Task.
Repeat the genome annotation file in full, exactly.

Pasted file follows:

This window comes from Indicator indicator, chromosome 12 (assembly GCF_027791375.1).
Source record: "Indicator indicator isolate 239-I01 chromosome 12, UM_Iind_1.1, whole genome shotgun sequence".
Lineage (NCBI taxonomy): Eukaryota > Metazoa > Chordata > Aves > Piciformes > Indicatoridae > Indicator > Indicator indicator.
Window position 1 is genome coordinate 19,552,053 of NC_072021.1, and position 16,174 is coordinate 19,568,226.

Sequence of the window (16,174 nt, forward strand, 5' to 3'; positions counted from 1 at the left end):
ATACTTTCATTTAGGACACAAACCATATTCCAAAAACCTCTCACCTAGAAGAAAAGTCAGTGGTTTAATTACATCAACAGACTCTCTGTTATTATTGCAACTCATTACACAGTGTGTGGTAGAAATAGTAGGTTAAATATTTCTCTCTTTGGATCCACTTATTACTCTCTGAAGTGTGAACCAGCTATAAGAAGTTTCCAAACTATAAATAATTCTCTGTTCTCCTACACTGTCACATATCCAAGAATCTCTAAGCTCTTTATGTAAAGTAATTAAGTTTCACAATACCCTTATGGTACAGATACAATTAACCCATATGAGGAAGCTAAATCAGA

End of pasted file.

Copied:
This window comes from Indicator indicator, chromosome 12 (assembly GCF_027791375.1).
Source record: "Indicator indicator isolate 239-I01 chromosome 12, UM_Iind_1.1, whole genome shotgun sequence".
Lineage (NCBI taxonomy): Eukaryota > Metazoa > Chordata > Aves > Piciformes > Indicatoridae > Indicator > Indicator indicator.
Window position 1 is genome coordinate 19,552,053 of NC_072021.1, and position 16,174 is coordinate 19,568,226.

Sequence of the window (16,174 nt, forward strand, 5' to 3'; positions counted from 1 at the left end):
ATACTTTCATTTAGGACACAAACCATATTCCAAAAACCTCTCACCTAGAAGAAAAGTCAGTGGTTTAATTACATCAACAGACTCTCTGTTATTATTGCAACTCATTACACAGTGTGTGGTAGAAATAGTAGGTTAAATATTTCTCTCTTTGGATCCACTTATTACTCTCTGAAGTGTGAACCAGCTATAAGAAGTTTCCAAACTATAAATAATTCTCTGTTCTCCTACACTGTCACATATCCAAGAATCTCTAAGCTCTTTATGTAAAGTAATTAAGTTTCACAATACCCTTATGGTACAGATACAATTAACCCATATGAGGAAGCTAAATCAGA